Town Hall Comes at Critical Time for US Economy, Politics
WASHINGTON—President Obama will speak Monday to a cross-section of Main Street, Wall Street and Washington gathered at a CNBC-sponsored town hall, with the economy at a crossroads and the nation's precarious political structure hanging in the balance.
Obama is to speak at noon at the "Investing in America" town hall. The audience will include college students and union leaders, small business owners and retirees.
With the president and Congress enmeshed in a heated debate about tax policy and a grumpy electorate tossing incumbents aside like rag dolls, the forum will provide an opportunity to chart a clearer course for a president whose poll numbers are strikingly low and his party beginning to revolt.
The event will be held at the Newseum, a monument to the First Amendment and a few blocks up Pennsylvania Avenue from the White House.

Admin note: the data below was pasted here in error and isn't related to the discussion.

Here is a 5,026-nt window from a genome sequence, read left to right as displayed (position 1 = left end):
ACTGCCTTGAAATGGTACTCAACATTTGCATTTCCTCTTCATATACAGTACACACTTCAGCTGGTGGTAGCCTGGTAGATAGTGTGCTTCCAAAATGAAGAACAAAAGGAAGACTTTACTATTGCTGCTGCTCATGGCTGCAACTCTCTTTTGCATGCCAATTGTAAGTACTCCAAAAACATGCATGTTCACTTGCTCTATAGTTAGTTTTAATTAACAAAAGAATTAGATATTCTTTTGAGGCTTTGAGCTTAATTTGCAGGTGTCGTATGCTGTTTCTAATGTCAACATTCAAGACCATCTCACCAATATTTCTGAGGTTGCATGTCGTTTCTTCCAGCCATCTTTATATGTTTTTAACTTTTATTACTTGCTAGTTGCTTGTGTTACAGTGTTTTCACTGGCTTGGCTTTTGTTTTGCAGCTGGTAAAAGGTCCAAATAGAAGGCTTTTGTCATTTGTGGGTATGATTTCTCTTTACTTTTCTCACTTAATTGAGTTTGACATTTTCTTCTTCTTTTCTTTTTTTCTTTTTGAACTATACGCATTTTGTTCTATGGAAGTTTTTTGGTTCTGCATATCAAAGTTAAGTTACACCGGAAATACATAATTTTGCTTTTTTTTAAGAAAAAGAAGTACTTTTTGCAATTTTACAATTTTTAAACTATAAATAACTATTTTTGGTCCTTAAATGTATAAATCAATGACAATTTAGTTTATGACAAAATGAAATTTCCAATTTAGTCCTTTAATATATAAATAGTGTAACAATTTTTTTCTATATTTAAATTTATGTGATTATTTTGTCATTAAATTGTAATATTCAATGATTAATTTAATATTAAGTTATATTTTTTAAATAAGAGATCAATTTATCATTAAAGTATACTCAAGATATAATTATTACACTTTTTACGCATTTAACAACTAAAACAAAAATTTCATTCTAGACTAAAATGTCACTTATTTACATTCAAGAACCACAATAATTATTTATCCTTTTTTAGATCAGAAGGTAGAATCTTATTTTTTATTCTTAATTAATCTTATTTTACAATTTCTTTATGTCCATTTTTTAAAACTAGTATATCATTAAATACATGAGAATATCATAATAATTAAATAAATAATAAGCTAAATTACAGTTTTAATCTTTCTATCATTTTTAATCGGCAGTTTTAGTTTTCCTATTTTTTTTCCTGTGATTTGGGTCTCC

CNBC chose the site both for its free-speech symbolism and its capacity to handle such events. The network held a similar event last year for Treasury Secretary Timothy Geithner.
It's unclear whether Obama plans to break any news at the event, but he'll be sure to face some testy questions as his battles with Wall Street intensify.
Even as his administration touts a recent agreement for $30 billion in small business loans, critics say his administration has been decidedly anti-business with its new and costly health care reform programs and the uncertainty over whether he will let tax cuts expire at the end of 2010.
"What we’d like to hear is that the president recognizes what the problem is—the consumer and consumers spending,” said Bill Dunkelberg, chief economist of the National Federation of Independent Business, when discussing the town hall.
A new CNBC poll found that 90 percent of Americans are concerned about the economyand 55 percent feel that repealing tax cuts would be detrimental. The administration and Congress have been having back-and-forth negotiations on whether to continue the cuts, established across-the-board by former president George W. Bush.
While the lower-bracket cuts are less controversial, Congress remains divided over whether to maintain the cuts for those earning more than $250,000 annually.